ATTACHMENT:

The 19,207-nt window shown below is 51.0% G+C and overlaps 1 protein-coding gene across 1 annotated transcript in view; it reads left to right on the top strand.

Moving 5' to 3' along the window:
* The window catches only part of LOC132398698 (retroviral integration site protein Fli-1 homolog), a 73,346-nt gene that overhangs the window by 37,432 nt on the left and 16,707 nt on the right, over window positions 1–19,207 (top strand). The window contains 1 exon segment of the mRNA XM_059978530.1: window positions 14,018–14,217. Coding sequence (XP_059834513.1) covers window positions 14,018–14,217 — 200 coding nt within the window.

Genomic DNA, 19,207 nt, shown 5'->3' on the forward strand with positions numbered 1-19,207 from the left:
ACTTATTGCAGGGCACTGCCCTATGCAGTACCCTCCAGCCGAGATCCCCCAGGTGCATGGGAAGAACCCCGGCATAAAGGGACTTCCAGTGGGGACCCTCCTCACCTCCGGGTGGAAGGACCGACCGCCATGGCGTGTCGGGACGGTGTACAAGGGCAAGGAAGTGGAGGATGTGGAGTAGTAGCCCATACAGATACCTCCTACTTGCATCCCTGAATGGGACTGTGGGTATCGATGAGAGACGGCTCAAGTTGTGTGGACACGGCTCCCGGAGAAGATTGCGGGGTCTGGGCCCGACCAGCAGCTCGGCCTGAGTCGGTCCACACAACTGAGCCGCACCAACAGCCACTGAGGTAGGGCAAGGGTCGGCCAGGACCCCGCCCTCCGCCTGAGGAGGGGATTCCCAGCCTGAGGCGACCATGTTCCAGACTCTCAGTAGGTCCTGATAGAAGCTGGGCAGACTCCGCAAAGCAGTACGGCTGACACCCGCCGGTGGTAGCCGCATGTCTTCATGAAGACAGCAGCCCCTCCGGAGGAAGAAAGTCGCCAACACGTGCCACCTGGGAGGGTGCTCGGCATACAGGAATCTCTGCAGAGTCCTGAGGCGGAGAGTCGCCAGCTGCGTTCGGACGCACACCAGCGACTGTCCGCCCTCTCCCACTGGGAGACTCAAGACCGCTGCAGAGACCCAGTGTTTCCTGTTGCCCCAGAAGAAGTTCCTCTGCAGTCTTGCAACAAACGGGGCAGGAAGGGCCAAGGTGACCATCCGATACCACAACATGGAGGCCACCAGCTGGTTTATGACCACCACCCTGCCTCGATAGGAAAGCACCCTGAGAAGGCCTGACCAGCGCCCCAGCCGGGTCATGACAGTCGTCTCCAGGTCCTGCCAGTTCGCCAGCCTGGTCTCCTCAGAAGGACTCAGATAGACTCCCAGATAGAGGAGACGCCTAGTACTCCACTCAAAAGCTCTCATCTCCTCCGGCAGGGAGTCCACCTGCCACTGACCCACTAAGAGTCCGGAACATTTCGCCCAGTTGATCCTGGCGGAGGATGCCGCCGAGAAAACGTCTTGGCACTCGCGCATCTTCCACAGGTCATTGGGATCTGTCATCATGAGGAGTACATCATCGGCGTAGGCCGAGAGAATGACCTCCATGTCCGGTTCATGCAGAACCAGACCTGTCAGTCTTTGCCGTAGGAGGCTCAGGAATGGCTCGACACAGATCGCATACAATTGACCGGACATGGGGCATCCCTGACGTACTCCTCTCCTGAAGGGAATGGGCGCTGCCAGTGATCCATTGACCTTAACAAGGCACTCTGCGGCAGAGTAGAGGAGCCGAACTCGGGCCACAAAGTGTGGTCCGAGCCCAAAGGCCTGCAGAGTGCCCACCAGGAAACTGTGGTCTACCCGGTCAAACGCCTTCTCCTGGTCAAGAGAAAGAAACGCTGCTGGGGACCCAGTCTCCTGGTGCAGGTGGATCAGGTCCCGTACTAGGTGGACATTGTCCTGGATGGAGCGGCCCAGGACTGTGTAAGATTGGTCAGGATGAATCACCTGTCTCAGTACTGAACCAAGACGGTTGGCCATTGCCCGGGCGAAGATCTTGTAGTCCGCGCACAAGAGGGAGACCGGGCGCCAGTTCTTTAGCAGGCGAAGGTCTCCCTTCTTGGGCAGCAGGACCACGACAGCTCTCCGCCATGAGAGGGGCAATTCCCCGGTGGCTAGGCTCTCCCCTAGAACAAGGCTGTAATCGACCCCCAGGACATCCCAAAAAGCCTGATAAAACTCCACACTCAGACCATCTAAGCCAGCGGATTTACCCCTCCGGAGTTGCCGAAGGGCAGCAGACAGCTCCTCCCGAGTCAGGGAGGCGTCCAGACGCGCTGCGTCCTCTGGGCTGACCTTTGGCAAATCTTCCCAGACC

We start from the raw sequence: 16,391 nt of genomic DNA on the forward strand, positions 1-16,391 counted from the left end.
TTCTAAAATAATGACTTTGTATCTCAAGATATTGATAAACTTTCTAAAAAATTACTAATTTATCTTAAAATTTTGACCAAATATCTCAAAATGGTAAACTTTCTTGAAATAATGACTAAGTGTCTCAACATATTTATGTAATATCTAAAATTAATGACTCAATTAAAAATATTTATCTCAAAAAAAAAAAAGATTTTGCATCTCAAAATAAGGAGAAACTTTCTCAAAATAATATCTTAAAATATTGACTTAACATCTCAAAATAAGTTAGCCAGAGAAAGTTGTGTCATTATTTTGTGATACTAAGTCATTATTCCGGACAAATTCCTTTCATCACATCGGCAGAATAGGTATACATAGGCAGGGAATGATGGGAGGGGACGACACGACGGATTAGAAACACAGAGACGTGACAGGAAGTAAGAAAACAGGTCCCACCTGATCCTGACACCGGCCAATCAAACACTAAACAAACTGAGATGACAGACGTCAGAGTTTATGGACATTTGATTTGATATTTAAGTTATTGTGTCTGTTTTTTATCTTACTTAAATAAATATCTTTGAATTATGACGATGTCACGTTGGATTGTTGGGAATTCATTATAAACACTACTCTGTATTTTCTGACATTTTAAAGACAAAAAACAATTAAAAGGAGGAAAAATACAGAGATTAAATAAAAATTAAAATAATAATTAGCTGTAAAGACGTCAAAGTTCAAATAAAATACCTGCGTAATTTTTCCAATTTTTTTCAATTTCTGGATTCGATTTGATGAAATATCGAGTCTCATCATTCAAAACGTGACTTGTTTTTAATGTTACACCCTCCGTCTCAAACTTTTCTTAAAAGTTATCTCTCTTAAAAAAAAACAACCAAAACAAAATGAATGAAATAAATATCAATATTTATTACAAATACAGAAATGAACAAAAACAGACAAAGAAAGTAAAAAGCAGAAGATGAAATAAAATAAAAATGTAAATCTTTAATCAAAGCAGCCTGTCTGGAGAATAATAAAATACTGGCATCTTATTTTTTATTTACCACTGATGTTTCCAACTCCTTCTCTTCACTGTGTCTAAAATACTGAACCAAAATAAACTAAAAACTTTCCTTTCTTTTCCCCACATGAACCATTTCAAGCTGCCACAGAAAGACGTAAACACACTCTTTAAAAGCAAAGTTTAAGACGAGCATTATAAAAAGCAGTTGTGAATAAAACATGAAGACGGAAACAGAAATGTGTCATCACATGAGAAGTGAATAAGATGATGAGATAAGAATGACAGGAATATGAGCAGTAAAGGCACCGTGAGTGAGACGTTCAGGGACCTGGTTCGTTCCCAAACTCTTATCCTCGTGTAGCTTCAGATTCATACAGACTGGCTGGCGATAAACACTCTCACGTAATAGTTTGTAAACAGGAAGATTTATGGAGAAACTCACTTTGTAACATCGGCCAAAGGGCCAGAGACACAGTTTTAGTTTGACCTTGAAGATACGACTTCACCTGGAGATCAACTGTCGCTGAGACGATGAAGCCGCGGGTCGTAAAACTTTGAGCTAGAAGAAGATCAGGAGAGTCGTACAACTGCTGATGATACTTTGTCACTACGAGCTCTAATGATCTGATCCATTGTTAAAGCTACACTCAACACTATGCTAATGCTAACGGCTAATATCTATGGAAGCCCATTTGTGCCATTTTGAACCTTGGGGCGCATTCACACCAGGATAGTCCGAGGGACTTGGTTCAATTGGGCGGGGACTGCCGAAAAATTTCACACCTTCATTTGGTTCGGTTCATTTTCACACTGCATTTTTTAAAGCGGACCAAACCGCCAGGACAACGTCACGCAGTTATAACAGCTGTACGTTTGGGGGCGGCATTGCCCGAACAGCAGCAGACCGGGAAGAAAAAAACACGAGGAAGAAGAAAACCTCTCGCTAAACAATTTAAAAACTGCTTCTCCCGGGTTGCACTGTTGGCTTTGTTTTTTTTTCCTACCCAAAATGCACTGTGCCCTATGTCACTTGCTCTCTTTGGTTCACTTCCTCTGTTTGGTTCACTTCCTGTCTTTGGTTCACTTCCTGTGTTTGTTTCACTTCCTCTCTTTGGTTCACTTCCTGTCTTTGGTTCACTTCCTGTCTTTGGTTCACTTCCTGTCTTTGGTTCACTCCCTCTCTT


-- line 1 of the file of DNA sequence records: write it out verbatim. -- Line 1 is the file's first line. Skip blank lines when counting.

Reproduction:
The 19,207-nt window shown below is 51.0% G+C and overlaps 1 protein-coding gene across 1 annotated transcript in view; it reads left to right on the top strand.